If you, like me, used some of the Christmas holiday period to catch up on a backlog of TV programmes, then you might have watched the BBC’s excellent production of E M Forster’s “Howards End”. The story is set in Edwardian England and rooted in a property called the same name owned by a Ruth Wilcox. Shortly before she died, Ruth made a note leaving the property to her new friend Margaret Schlegel rather than to her family as they expected. The property was Ruth’s to gift as she wished but the note was written in pencil and was undated and unsigned.
After Ruth’s funeral, the note was read out to their adult children by her wealthy widower. This led to a family discussion about: a valid Will already in existence which pre-dated the note considerably and was completely contrary to the note; whether the note was the result of undue influence over Ruth by Margaret; and whether Ruth lacked testamentary capacity when she prepared the note.
Margaret was not present during this discussion and was completely unaware of the gift. With the family looking on, her widower burned the note so that the family could keep Howards End, leaving Margaret none the wiser.
Ultimately, there was poetic justice in that Mr Wilcox married Margaret and, when he fell on hard times, he told Margaret about the note but bequeathed the property to her so she inherited it anyway. However, the issue here is one of concealment by the deceased’s family and not implementing the deceased’s wishes.
What would happen today? Did this note amount to a Will? Does it matter that it was a note rather than a Will?
At the time of the novel, the Wills Act 1837 applied as it still does today (although it is presently under review by the Law Commission in order to address changes in modern society such as increasing reliance on digital technology and whether electronic Wills should be permitted).
At present however, the Wills Act says no Will shall be valid unless it is in writing and signed by the testator in the presence of two or more witnesses who each attest and sign the Will. Although the novel does not contain all the legal and factual details, it seems Ruth’s Will complied with the Act’s formalities whereas the handwritten note did not.
So can a letter of wishes be challenged? Where a dispute is anticipated about a Will (such as where it might exclude a relative who expected to inherit) or where it is considered helpful to set out a list of specific items to go to certain people mentioned in the Will, a separate letter or expression of wishes can be placed with the Will soon afterwards to explain the testator’s reasoning. From the limited detail in the novel it seems this was not such a note as it was written years after the existing Will and Howards End was a major – possibly the major – asset in Ruth’s estate so it seems likely to have been an unsuccessful attempt to revoke the existing Will.
However, it was and is possible to make gifts made in anticipation of death. These are called “donationes mortis causa” (DMC) which are also under consideration by the Law Commission. These are gifts which the person (the donor) makes immediately before death. If effective these bypass the formalities set out in the Wills Act 1837 as the gifts do not pass to the executors/personal representatives on death but go to whoever the deceased intended to benefit. Perhaps this is what Ruth Wilcox had in mind.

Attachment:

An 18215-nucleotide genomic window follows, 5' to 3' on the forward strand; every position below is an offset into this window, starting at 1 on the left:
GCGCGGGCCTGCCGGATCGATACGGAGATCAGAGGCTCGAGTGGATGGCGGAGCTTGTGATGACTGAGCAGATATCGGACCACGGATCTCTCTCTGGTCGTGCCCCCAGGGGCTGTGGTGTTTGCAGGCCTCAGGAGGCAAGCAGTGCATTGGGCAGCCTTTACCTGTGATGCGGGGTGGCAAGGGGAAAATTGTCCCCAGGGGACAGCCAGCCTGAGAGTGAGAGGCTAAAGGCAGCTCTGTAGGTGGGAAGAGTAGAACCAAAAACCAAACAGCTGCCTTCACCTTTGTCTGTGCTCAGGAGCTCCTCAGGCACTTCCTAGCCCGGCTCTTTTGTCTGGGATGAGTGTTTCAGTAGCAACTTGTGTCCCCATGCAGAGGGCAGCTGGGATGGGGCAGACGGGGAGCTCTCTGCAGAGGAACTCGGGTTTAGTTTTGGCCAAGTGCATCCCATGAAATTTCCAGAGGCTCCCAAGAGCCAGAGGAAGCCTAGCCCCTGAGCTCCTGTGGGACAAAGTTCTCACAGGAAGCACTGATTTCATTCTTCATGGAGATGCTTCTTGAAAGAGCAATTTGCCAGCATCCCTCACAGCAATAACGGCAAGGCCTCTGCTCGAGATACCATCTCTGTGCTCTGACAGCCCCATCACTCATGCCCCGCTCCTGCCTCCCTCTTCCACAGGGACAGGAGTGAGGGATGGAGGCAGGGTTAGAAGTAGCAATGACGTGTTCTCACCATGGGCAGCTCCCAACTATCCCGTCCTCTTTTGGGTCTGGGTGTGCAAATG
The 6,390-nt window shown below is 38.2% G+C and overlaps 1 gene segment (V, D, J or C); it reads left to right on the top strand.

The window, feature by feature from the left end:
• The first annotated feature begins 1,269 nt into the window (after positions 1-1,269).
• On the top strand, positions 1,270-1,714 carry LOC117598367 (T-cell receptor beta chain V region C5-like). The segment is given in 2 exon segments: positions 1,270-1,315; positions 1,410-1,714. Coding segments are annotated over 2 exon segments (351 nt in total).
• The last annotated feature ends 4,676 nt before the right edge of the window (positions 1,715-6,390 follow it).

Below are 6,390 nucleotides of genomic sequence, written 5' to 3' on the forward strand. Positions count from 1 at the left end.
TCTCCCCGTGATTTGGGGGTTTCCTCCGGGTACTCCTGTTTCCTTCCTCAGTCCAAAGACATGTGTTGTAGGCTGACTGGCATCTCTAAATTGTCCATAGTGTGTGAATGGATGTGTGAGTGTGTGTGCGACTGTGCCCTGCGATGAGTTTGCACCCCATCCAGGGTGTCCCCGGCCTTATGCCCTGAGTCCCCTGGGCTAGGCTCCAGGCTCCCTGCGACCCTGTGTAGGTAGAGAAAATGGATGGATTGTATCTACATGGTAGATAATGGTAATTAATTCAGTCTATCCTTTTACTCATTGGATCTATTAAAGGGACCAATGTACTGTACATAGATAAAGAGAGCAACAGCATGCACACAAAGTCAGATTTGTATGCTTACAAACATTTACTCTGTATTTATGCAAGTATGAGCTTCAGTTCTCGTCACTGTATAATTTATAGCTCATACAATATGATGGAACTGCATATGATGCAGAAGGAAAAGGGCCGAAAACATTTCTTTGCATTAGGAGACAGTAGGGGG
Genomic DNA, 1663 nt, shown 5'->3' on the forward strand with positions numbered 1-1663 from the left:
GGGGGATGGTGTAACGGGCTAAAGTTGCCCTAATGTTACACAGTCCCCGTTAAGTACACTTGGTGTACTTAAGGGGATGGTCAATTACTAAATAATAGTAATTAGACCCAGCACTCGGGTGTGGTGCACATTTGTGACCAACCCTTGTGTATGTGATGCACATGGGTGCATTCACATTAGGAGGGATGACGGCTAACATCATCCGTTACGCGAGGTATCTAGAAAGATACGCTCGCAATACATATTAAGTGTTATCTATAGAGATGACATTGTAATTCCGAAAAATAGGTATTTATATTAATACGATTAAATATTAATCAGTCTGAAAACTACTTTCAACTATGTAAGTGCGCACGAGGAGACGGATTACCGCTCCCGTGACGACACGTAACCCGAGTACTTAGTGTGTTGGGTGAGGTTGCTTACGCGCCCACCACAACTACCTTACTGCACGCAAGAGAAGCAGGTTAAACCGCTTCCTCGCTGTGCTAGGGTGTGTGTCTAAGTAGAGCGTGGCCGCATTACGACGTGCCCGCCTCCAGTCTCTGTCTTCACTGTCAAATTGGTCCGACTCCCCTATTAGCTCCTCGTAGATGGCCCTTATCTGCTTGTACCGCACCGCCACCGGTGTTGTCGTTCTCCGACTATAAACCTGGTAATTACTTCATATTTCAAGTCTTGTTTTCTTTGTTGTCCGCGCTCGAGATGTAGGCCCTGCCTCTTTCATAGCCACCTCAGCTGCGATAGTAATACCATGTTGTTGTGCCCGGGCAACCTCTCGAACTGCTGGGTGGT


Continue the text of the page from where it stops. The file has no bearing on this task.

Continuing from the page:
However, to be an effective DMC, Ruth had to believe she was going to die and make the gift conditional on her death occurring. In addition, the gift had to be capable of being parted with and actually given away or delivered. Of course, land is not portable like a painting or a piece of jewellery. Therefore, giving land away before a person dies is fraught with difficulty if the paperwork effecting transfer of ownership is not started and completed before death.
Ruth Wilcox was a wealthy and intelligent woman and the novel suggests her death was not sudden so she had time to prepare. Perhaps, if she had told Margaret and her lawyer about the gift and attempted to deliver it before death by passing to Margaret the old deeds and all the keys to the property that would have assisted and then her family would have been bound to hold it on trust for Margaret until she became the legal owner on paper. But then there would not be the story which is Howards End.
It is a scenario which can still happen today. As a litigation solicitor, dealing with many contested probate claims, I do find it surprising that, when it comes to land and other valuable property, people can still leave such important decisions in handwritten notes or not leave any written instructions and Wills at all. As with Ruth Wilcox, some people simply place their trust in family members to implement their verbal or handwritten wishes but when that is not done and deceptions discovered, there can be stressful and expensive litigation.
It is estimated that 40% of the adult population do not have a Will and, of those, many Wills are handwritten documents that do not meet the required formalities, also leading to litigation with which we become involved.
The moral of Howards End is to consult a solicitor about how to make gifts before death legally effective and to leave clear and unambiguous instructions in relation to all your wishes in a properly prepared and executed Will. This is still the best way to record your intentions and will leave your executors with a clear understanding of how to implement your wishes when you die rather than being distracted by expensive and lengthy disputes.
Davina Haydon is a partner in Stephens Scown’s Inheritance and Trust Disputes Team and heads up the Dispute Resolution team in our St Austell office. She is highly recommended by the Legal 500. If you wish to contact her about hand written wills and documents or probate claims generally please call her on 01726 74433 or email her on firstname.lastname@example.org